5. Michelle Stirling says:

    Don’t be IN THE DARK on Renewables. and a short video I am posting these as the Communications Manager for Friends of Science Society.

  6. Tris Pargeter says:

    As far as this letter goes, all that’s needed is to understand that the “Friends of Science” is a climate change denial organization, of which there are many, and none with a shred of credibility except on the gong show that the political right has become.

    • Seth Anthony says:

      Tris, are you able to refute the science and facts that are presented in regards to energy source viability? I think not.

      It seems you choose to ignore said facts and science because it doesn’t conform to your ideology.

    • Fescue says:

      When we see a peer-reviewed article cited by the Friends of Science regarding this topic, I’ll be ice skating in Hades.

      Note the extreme arguments of ‘ramping up electricity generation by 80% multiple times a week’. This is both a function of supply and ‘demand’. These people never talk about managing demand, as their utopic vision is a highly wasteful consumer society forever. It is also helpful to their arguments that they not only don’t accept the science of climate change, but are paid by oil companies to do what they are doing here (

      • Seth Anthony says:

        Managing demand Fescue? Well that’s a step in the right direction. Too bad that step isn’t going to happen.

        Perhaps one day we’ll be forced to take that step.

      • DRP says:

        Even the DeSmog Blog serves a useful purpose. As originators of the despicable term “deniers” used to describe anyone questioning any aspect of climate change dogma, they provide an extensive listing of climate scientists and others with legitimate questions and analysis.

        it is good to see Friends of Science listed there.

        • Fescue says:

          Always sad to see people hitch their horses to mercenary climate distractors and conspiracy theorists. The desmog list is not about the virtuous.

          There is something called the scientific process and peer review through which scientists can question science.

  7. biff says:

    once again, we have people stuck on at least 2 things that obscure moving forward with necessary change from our past approach: 1) the all one way or another; 2) that recent renewable technology is itself stuck in some past from which it will not/cannot evolve.
    we need to transition, and as renewables are fashioned, employed and re-examined, they will improve and lead to more efficient, clean, and sustainable sources of energy. as well, new things/approaches typically always require a period of experimentation and development; rarely is anything new at, or even near, its best until it has been worked with and studied and further developed/improved upon. consequently, almost no supporter of renewable energy alternatives demands that we stop using fossil fuels immediately. this childish approach of pretending this is what clean energy lovers are demanding is plain stupid.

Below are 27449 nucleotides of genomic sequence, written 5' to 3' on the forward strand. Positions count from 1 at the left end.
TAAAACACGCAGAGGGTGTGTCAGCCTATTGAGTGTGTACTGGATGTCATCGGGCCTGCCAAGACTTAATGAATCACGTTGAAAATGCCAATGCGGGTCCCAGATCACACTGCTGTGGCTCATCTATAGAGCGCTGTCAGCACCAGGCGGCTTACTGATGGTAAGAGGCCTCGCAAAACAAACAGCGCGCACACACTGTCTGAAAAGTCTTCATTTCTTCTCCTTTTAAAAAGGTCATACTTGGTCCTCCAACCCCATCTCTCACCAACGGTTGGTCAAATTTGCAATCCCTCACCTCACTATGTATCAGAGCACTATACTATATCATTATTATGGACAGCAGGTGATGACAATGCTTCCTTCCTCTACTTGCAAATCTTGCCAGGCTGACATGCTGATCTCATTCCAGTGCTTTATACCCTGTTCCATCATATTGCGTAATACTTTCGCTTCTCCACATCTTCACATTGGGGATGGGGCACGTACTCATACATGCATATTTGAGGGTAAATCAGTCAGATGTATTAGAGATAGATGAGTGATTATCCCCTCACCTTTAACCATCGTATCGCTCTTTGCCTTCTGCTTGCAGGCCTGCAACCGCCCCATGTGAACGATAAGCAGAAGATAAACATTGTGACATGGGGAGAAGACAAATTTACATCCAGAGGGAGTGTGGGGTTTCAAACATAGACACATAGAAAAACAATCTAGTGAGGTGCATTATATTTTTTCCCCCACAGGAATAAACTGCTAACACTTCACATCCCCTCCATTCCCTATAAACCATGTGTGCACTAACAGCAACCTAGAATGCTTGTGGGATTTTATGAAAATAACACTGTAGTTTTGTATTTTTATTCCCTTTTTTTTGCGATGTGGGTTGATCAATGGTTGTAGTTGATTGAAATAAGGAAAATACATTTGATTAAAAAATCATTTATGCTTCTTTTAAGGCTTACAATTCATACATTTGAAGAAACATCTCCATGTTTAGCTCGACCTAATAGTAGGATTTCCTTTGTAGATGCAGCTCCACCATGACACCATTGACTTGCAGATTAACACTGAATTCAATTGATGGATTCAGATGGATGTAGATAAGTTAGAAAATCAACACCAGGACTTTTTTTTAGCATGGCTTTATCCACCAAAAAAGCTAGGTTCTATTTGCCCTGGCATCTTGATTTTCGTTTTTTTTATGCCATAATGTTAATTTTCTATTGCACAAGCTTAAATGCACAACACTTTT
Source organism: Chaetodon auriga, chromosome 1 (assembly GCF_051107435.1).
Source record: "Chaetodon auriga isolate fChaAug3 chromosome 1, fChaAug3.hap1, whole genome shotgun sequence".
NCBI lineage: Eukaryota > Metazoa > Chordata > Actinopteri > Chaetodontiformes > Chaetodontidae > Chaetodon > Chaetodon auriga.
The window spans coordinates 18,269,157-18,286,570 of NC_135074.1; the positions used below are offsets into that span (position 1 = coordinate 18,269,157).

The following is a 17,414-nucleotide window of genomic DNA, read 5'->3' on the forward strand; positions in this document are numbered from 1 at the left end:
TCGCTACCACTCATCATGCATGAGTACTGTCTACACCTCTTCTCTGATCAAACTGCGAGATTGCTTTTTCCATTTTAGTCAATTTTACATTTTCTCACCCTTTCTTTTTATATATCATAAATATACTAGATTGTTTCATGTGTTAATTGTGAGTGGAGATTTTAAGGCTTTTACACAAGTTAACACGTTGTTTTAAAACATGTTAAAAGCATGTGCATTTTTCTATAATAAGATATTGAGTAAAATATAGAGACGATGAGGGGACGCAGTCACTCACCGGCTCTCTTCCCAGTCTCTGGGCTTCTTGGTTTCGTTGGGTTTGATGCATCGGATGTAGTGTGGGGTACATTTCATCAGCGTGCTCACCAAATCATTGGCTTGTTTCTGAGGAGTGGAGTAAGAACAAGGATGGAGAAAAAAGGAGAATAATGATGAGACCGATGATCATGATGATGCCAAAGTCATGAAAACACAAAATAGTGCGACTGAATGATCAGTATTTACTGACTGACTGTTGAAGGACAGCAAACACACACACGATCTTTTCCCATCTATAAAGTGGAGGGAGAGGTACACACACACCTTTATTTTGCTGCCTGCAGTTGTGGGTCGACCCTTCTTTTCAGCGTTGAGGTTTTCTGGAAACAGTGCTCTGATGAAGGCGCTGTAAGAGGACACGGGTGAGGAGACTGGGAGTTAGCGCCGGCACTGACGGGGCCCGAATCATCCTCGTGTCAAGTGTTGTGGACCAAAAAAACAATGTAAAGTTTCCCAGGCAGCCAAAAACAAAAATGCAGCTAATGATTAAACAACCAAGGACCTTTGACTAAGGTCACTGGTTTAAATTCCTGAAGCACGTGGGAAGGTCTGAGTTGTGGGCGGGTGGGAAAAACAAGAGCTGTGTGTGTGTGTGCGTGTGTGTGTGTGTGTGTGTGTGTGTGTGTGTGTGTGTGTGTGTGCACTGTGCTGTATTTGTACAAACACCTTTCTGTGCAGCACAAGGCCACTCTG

the idea is to reduce fossil fuel use as much and as quickly as is practically possible: PRACTICALLY POSSIBLE.
    moreover, i am among the hopeful that us fools – the humans – will come to accept that we cannot have exponential population growth pulsating with unlimited wants. despite how our false economy coerces us, we need to become far more needs based: this is our grandest challenge today; more important than clean energy. because even with an energy source that had no footprint whatsoever, our most damning footprint is the toxic waste and garbage stir up and create.
    a rather simple equation should be understood: the greater the number of humans on the planet, the less junk (wants) we can sustainably/safely create; the fewer humans, the more rubbish the planet might endure. examined another way, consider the earth as being much like the well you depend upon for water: if you keep tossing heavy metals and other garbage into it, over time your well is the cumulative effect of such an approach, and will become unhealthy and then altogether poisonous.
    newsflash folks, interrupting the covid19 24/7 coverage for moment: the garbage and toxic salad we create and stir up does not magically disappear or become cleansed by throwing it away somewhere or covering it up with some sand or tossing it into water systems. for example, as much and as quickly as humans and other life forms unwittingly gobble up micro-plastics (yeah, tasty as they are healthy), they are an ever increasing presence – everywhere.

    surely we can all take an honest, realistic look at how miserably we have affected the planet the past hundred years in particular. what we have is a veneer of the health and diversity we require in order to remain vital and healthy going forward. it is much like the thick trees left to line the highways where the forest just beyond has been clear cut to death.
    so what is it, folks? is it one’s denial, ignorance, or an actual hatred of oneself or our kids and their kids that would keep us on the unsustainable and ruinous path we have been on for too long. we now know better; therefore, we now need to do and be better.

  8. Seth Anthony says:

    Biff said,

    once again, we have people stuck on at least 2 things that obscure moving forward with necessary change from our past approach: 1) the all one way or another; 2) that recent renewable technology is itself stuck some past and will not/cannot evolve.

    Except, no one said either of those things. In fact, we’ve been saying the OPPOSITE of those things.

  9. biff says:

    no seth, what those stuck in fossils say is that because renewables are not yet dependable on their own, then let us not use and develop them. how do we stay the course that is having a seriously adverse cumulative effect on the health of the planet? can we realistically do so until, by some magic flick of a switch, clean alternatives appear from nowhere to replace fossil fuels? the process of change is afoot, as integration that reduces fossil fuel use will move forward. as new approaches evolve, fossil fuels will be relied on less, and eventually, perhaps not at all.